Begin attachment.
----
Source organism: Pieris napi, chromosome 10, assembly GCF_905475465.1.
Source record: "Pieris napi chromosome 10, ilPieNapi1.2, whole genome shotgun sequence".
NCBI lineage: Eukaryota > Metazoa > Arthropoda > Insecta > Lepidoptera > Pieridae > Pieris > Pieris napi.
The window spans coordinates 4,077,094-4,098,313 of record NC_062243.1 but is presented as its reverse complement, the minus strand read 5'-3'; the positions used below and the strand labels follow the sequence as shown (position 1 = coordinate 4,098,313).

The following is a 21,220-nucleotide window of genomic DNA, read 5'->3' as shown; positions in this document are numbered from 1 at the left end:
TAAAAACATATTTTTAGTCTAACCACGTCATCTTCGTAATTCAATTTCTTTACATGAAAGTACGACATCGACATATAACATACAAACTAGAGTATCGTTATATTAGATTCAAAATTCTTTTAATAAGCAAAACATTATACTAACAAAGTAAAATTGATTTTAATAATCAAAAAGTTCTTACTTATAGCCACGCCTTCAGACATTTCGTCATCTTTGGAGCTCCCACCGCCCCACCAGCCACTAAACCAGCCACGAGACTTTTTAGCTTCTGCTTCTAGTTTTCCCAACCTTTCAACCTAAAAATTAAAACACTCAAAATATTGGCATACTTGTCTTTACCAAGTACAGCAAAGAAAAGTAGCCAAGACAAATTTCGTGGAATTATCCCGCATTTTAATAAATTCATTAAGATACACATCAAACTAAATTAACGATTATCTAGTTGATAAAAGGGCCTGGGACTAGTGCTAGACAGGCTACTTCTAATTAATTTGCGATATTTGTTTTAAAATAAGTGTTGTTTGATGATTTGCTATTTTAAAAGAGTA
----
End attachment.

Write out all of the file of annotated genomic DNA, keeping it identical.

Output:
Source organism: Pieris napi, chromosome 10, assembly GCF_905475465.1.
Source record: "Pieris napi chromosome 10, ilPieNapi1.2, whole genome shotgun sequence".
NCBI lineage: Eukaryota > Metazoa > Arthropoda > Insecta > Lepidoptera > Pieridae > Pieris > Pieris napi.
The window spans coordinates 4,077,094-4,098,313 of record NC_062243.1 but is presented as its reverse complement, the minus strand read 5'-3'; the positions used below and the strand labels follow the sequence as shown (position 1 = coordinate 4,098,313).

The following is a 21,220-nucleotide window of genomic DNA, read 5'->3' as shown; positions in this document are numbered from 1 at the left end:
TAAAAACATATTTTTAGTCTAACCACGTCATCTTCGTAATTCAATTTCTTTACATGAAAGTACGACATCGACATATAACATACAAACTAGAGTATCGTTATATTAGATTCAAAATTCTTTTAATAAGCAAAACATTATACTAACAAAGTAAAATTGATTTTAATAATCAAAAAGTTCTTACTTATAGCCACGCCTTCAGACATTTCGTCATCTTTGGAGCTCCCACCGCCCCACCAGCCACTAAACCAGCCACGAGACTTTTTAGCTTCTGCTTCTAGTTTTCCCAACCTTTCAACCTAAAAATTAAAACACTCAAAATATTGGCATACTTGTCTTTACCAAGTACAGCAAAGAAAAGTAGCCAAGACAAATTTCGTGGAATTATCCCGCATTTTAATAAATTCATTAAGATACACATCAAACTAAATTAACGATTATCTAGTTGATAAAAGGGCCTGGGACTAGTGCTAGACAGGCTACTTCTAATTAATTTGCGATATTTGTTTTAAAATAAGTGTTGTTTGATGATTTGCTATTTTAAAAGAGTA